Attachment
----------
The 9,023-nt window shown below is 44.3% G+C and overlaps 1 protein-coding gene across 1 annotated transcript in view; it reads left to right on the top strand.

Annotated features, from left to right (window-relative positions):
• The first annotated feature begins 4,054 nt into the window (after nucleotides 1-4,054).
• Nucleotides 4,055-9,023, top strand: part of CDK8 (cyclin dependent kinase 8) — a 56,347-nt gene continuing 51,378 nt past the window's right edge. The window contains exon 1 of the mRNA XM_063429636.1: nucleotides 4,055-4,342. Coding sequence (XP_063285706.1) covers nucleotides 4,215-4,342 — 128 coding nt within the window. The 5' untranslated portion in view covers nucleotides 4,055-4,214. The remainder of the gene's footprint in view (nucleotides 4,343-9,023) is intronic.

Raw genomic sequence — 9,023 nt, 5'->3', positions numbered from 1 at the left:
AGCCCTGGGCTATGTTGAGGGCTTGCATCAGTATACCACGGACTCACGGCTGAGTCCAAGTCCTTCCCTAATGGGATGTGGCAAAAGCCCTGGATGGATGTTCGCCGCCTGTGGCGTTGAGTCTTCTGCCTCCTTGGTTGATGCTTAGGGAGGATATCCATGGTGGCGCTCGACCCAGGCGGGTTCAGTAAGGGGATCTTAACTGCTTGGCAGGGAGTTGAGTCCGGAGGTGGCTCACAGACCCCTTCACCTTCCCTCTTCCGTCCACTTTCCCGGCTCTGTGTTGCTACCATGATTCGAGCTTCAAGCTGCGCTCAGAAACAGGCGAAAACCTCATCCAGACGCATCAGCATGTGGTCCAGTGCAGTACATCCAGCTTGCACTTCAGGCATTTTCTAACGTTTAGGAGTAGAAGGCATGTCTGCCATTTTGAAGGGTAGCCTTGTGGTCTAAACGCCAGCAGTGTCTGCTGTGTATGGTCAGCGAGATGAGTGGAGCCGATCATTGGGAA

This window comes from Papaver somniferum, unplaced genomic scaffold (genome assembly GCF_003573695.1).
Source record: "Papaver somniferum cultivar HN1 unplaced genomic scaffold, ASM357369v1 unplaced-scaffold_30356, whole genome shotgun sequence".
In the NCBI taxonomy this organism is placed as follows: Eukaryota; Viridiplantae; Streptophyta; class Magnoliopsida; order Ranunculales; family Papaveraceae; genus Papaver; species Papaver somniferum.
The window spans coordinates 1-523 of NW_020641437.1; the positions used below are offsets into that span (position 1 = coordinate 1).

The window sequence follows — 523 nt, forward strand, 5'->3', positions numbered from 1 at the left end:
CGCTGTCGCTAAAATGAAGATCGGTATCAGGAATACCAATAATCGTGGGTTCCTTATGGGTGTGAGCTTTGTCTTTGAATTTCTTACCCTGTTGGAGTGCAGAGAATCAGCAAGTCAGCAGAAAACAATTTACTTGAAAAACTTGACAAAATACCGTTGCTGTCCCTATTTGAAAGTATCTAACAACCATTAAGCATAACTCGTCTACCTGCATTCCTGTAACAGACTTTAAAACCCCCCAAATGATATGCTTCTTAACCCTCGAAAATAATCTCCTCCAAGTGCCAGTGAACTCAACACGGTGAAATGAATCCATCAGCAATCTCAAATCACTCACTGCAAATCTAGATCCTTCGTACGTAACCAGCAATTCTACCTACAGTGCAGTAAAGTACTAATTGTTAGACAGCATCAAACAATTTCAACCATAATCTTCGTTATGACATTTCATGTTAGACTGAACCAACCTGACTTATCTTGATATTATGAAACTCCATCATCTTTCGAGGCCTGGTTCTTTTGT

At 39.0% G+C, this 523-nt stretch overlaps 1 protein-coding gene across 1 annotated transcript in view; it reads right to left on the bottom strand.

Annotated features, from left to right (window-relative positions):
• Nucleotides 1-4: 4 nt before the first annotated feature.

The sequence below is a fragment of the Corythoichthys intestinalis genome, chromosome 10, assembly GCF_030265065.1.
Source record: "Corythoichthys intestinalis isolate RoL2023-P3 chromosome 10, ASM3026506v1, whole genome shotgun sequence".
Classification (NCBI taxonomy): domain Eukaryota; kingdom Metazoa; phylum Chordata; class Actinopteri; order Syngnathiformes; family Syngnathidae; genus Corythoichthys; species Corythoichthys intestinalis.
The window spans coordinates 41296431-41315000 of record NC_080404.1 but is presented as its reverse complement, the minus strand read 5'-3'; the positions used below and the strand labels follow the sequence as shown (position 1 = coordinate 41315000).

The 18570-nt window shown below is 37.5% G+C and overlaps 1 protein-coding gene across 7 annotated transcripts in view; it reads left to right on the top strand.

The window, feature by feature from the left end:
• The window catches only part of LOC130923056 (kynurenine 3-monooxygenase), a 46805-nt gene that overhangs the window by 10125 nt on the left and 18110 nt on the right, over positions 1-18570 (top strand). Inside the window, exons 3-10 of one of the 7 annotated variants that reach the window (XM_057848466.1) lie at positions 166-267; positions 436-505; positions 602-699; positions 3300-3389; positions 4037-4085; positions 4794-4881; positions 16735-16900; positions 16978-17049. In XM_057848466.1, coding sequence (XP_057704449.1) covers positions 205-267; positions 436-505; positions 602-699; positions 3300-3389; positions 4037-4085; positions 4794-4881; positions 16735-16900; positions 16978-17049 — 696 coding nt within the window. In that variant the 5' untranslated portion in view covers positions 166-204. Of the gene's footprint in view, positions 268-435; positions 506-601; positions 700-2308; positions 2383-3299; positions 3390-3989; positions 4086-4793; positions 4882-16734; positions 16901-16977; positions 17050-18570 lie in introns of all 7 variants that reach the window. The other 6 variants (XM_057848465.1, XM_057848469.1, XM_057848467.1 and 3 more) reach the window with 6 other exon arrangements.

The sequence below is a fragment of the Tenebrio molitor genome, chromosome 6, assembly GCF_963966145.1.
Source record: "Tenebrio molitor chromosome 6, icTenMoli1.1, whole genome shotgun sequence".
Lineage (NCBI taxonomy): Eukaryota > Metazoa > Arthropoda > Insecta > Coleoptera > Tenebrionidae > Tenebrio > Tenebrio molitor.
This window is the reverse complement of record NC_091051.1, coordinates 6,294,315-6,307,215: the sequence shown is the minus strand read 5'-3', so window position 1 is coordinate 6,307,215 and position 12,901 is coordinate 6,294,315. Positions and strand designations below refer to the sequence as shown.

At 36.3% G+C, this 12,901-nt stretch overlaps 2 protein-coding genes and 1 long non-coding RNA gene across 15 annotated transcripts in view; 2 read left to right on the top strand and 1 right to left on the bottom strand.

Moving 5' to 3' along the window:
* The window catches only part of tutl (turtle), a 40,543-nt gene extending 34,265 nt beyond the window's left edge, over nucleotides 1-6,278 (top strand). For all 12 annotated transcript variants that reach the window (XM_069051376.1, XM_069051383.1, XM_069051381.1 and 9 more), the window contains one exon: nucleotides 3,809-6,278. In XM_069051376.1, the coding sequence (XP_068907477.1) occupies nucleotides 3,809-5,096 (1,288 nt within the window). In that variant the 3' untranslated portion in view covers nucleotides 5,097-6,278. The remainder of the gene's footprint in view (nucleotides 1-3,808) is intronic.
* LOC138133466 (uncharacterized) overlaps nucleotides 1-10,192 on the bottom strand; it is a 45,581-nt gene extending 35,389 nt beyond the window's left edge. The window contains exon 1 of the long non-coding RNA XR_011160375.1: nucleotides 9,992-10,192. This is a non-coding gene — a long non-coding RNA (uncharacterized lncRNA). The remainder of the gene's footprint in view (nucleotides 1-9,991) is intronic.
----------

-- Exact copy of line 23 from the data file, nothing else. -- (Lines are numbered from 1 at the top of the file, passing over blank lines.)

The sequence below is a fragment of the Tenebrio molitor genome, chromosome 6, assembly GCF_963966145.1.